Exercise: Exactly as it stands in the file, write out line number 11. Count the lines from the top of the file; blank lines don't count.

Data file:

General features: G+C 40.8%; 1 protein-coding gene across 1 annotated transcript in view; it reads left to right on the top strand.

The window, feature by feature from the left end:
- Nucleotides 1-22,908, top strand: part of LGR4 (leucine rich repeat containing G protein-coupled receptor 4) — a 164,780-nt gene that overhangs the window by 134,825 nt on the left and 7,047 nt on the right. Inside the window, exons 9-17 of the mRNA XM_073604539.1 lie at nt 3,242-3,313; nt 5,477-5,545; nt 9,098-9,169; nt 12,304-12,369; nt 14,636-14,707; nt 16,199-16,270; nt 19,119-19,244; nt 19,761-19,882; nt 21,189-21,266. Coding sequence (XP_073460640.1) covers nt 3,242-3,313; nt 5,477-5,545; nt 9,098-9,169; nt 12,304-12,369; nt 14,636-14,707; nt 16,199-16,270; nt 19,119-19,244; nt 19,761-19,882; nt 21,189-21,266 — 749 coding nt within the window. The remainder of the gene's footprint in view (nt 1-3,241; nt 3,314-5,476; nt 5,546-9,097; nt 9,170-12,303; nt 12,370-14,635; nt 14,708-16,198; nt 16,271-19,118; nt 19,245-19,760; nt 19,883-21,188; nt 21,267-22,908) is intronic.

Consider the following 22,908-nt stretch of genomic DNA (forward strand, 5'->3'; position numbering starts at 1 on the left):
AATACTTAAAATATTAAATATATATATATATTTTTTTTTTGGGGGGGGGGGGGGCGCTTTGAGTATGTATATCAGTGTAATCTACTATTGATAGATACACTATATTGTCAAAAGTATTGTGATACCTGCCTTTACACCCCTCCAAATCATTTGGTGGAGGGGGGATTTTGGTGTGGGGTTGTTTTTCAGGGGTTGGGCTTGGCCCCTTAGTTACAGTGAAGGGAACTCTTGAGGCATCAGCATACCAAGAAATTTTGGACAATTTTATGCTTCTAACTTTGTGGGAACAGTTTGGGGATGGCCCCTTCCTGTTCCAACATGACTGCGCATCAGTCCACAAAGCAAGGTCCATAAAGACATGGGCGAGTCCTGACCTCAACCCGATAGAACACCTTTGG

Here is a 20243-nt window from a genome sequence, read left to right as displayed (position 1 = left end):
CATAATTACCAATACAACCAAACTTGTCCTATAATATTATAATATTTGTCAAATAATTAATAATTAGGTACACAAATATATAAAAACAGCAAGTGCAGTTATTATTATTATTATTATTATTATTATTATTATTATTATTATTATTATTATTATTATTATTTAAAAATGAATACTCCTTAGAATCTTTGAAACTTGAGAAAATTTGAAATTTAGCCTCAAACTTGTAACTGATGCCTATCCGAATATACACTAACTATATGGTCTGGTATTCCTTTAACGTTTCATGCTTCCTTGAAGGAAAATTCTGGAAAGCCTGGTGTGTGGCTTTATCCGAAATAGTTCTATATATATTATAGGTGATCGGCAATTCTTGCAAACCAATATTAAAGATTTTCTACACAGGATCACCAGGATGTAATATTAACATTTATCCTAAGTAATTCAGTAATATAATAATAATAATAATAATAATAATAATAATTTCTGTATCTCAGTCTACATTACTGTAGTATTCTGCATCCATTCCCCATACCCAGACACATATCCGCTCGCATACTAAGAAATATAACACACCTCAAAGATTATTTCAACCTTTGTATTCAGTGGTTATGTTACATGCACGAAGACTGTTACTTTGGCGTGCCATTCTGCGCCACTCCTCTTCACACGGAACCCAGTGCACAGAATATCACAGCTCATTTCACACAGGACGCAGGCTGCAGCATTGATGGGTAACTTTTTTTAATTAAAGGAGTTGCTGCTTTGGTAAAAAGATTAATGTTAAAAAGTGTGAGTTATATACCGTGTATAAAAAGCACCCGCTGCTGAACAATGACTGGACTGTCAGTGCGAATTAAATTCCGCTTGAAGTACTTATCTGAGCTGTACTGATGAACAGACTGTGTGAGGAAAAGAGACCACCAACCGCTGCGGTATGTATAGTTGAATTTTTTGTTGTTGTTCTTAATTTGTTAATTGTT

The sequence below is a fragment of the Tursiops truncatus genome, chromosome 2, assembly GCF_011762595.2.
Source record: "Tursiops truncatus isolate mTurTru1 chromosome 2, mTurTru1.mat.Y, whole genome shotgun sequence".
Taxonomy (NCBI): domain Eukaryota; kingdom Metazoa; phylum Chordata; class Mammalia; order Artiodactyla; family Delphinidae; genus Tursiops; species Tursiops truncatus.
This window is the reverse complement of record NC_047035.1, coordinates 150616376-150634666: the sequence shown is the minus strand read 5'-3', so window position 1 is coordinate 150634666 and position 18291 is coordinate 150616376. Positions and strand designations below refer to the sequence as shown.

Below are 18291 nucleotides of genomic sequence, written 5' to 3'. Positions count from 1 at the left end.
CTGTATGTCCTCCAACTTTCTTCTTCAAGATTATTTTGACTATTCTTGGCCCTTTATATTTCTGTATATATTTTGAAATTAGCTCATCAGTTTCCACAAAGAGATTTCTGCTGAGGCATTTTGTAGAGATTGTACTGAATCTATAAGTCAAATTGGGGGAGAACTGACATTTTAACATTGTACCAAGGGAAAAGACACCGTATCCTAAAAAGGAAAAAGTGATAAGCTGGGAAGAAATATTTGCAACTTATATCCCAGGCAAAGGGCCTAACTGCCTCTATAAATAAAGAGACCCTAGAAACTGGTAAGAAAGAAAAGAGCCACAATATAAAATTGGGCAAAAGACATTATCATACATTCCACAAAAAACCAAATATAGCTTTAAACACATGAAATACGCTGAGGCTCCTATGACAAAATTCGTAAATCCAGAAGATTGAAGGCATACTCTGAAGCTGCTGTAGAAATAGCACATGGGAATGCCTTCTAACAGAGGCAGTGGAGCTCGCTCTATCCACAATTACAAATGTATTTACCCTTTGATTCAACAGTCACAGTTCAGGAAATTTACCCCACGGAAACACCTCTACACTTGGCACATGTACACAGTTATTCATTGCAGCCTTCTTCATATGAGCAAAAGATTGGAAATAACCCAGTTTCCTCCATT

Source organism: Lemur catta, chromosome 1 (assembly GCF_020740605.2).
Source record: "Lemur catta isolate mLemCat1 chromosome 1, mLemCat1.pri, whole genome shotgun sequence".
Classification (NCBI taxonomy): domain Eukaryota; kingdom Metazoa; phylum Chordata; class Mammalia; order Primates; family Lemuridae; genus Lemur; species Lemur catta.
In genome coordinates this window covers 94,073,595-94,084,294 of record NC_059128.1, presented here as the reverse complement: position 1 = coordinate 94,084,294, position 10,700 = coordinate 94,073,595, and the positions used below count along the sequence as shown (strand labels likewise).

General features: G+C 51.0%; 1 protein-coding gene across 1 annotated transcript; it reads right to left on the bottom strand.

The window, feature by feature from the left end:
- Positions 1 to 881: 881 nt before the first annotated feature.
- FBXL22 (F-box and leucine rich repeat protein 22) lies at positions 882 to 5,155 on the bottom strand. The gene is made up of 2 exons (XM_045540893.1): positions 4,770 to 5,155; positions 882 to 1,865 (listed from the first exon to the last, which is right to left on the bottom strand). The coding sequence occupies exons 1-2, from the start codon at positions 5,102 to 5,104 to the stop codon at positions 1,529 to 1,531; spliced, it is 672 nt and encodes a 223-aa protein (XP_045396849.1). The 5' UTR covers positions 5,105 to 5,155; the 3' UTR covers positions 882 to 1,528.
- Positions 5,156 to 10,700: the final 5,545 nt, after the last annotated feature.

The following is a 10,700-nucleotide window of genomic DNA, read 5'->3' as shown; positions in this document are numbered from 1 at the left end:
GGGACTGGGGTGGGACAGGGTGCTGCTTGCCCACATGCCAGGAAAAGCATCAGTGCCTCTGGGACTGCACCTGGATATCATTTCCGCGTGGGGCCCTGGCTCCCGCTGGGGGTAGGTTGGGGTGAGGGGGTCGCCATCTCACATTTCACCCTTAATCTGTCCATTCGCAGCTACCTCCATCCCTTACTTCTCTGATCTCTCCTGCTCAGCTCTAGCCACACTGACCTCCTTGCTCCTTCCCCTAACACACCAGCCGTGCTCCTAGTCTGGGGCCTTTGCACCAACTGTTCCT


This window is the reverse complement of record NC_047035.1, coordinates 150616376-150634666: the sequence shown is the minus strand read 5'-3', so window position 1 is coordinate 150634666 and position 18291 is coordinate 150616376. Positions and strand designations below refer to the sequence as shown.